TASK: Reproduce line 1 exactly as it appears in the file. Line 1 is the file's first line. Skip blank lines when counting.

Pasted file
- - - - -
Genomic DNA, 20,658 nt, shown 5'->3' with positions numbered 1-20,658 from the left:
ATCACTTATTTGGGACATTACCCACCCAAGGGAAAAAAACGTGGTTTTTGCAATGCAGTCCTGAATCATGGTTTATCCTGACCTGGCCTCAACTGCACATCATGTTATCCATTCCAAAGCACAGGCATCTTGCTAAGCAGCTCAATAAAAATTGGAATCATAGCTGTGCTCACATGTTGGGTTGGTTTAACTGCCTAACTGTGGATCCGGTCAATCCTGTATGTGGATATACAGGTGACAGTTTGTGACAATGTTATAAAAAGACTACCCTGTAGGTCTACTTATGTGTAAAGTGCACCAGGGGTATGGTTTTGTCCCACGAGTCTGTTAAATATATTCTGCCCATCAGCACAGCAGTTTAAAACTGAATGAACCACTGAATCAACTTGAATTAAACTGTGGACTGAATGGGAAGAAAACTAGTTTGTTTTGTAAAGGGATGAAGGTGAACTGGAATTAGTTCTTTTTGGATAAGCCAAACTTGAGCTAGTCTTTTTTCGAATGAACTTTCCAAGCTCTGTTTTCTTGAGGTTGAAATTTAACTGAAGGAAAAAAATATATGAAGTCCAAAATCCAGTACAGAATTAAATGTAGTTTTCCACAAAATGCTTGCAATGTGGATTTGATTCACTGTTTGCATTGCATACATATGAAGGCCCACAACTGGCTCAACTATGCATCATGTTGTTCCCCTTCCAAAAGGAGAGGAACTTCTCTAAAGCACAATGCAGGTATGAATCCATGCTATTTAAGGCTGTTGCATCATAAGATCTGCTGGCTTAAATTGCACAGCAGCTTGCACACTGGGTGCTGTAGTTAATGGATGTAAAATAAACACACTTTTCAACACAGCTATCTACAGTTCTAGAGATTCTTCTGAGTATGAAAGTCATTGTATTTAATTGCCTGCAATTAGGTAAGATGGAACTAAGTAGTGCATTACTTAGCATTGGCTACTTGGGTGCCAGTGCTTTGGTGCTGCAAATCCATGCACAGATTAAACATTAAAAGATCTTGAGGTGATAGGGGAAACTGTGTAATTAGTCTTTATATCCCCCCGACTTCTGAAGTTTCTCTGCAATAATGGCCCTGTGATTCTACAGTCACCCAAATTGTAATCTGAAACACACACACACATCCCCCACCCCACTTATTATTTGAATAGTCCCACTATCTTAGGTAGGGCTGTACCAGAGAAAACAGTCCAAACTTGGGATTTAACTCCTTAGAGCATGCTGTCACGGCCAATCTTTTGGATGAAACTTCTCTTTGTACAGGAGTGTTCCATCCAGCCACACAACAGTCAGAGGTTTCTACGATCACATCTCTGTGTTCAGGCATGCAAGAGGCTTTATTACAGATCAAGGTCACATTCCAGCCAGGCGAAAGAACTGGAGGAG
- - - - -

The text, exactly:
Genomic DNA, 20,658 nt, shown 5'->3' with positions numbered 1-20,658 from the left: